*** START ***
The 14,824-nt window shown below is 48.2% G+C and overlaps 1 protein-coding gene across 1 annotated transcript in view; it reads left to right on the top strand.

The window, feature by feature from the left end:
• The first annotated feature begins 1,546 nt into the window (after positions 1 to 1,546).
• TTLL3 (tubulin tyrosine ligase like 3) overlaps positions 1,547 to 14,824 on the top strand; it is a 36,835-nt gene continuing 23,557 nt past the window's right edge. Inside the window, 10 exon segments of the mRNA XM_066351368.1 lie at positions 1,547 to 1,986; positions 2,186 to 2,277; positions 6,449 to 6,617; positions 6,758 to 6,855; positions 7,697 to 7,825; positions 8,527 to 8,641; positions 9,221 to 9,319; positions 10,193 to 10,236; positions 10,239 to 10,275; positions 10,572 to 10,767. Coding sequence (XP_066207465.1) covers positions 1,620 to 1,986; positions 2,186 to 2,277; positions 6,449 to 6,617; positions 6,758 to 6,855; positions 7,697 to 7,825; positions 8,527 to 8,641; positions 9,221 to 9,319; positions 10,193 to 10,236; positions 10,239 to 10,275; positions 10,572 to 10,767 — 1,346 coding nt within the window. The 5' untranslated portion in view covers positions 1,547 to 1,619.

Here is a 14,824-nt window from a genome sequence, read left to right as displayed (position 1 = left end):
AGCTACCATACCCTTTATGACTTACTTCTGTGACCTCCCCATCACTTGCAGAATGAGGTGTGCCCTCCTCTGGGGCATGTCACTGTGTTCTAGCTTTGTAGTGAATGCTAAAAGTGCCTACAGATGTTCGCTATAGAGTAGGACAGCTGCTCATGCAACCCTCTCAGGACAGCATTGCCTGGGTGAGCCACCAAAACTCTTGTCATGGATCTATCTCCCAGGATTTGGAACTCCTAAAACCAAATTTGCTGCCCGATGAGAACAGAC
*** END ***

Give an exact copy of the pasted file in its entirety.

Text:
The 14,824-nt window shown below is 48.2% G+C and overlaps 1 protein-coding gene across 1 annotated transcript in view; it reads left to right on the top strand.

The window, feature by feature from the left end:
• The first annotated feature begins 1,546 nt into the window (after positions 1 to 1,546).
• TTLL3 (tubulin tyrosine ligase like 3) overlaps positions 1,547 to 14,824 on the top strand; it is a 36,835-nt gene continuing 23,557 nt past the window's right edge. Inside the window, 10 exon segments of the mRNA XM_066351368.1 lie at positions 1,547 to 1,986; positions 2,186 to 2,277; positions 6,449 to 6,617; positions 6,758 to 6,855; positions 7,697 to 7,825; positions 8,527 to 8,641; positions 9,221 to 9,319; positions 10,193 to 10,236; positions 10,239 to 10,275; positions 10,572 to 10,767. Coding sequence (XP_066207465.1) covers positions 1,620 to 1,986; positions 2,186 to 2,277; positions 6,449 to 6,617; positions 6,758 to 6,855; positions 7,697 to 7,825; positions 8,527 to 8,641; positions 9,221 to 9,319; positions 10,193 to 10,236; positions 10,239 to 10,275; positions 10,572 to 10,767 — 1,346 coding nt within the window. The 5' untranslated portion in view covers positions 1,547 to 1,619.

Here is a 14,824-nt window from a genome sequence, read left to right as displayed (position 1 = left end):
AGCTACCATACCCTTTATGACTTACTTCTGTGACCTCCCCATCACTTGCAGAATGAGGTGTGCCCTCCTCTGGGGCATGTCACTGTGTTCTAGCTTTGTAGTGAATGCTAAAAGTGCCTACAGATGTTCGCTATAGAGTAGGACAGCTGCTCATGCAACCCTCTCAGGACAGCATTGCCTGGGTGAGCCACCAAAACTCTTGTCATGGATCTATCTCCCAGGATTTGGAACTCCTAAAACCAAATTTGCTGCCCGATGAGAACAGAC